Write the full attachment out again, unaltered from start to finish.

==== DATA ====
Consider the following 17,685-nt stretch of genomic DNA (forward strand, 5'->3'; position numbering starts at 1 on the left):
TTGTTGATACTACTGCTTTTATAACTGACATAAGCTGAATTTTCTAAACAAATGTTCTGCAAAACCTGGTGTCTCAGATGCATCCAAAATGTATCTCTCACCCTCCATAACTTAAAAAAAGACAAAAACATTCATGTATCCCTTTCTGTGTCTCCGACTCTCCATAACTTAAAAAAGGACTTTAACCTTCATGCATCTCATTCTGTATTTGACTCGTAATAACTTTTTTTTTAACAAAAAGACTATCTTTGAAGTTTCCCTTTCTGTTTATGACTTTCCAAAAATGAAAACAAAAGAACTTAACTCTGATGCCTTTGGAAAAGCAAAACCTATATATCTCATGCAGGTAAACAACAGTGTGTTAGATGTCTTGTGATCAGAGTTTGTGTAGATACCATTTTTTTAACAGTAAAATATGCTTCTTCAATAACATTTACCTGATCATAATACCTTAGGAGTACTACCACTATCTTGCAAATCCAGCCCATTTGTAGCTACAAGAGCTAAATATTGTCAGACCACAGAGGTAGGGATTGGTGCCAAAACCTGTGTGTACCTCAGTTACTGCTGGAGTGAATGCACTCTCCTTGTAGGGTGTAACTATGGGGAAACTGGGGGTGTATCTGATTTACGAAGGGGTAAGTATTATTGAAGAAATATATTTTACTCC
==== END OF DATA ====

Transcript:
Consider the following 17,685-nt stretch of genomic DNA (forward strand, 5'->3'; position numbering starts at 1 on the left):
TTGTTGATACTACTGCTTTTATAACTGACATAAGCTGAATTTTCTAAACAAATGTTCTGCAAAACCTGGTGTCTCAGATGCATCCAAAATGTATCTCTCACCCTCCATAACTTAAAAAAAGACAAAAACATTCATGTATCCCTTTCTGTGTCTCCGACTCTCCATAACTTAAAAAAGGACTTTAACCTTCATGCATCTCATTCTGTATTTGACTCGTAATAACTTTTTTTTTAACAAAAAGACTATCTTTGAAGTTTCCCTTTCTGTTTATGACTTTCCAAAAATGAAAACAAAAGAACTTAACTCTGATGCCTTTGGAAAAGCAAAACCTATATATCTCATGCAGGTAAACAACAGTGTGTTAGATGTCTTGTGATCAGAGTTTGTGTAGATACCATTTTTTTAACAGTAAAATATGCTTCTTCAATAACATTTACCTGATCATAATACCTTAGGAGTACTACCACTATCTTGCAAATCCAGCCCATTTGTAGCTACAAGAGCTAAATATTGTCAGACCACAGAGGTAGGGATTGGTGCCAAAACCTGTGTGTACCTCAGTTACTGCTGGAGTGAATGCACTCTCCTTGTAGGGTGTAACTATGGGGAAACTGGGGGTGTATCTGATTTACGAAGGGGTAAGTATTATTGAAGAAATATATTTTACTCC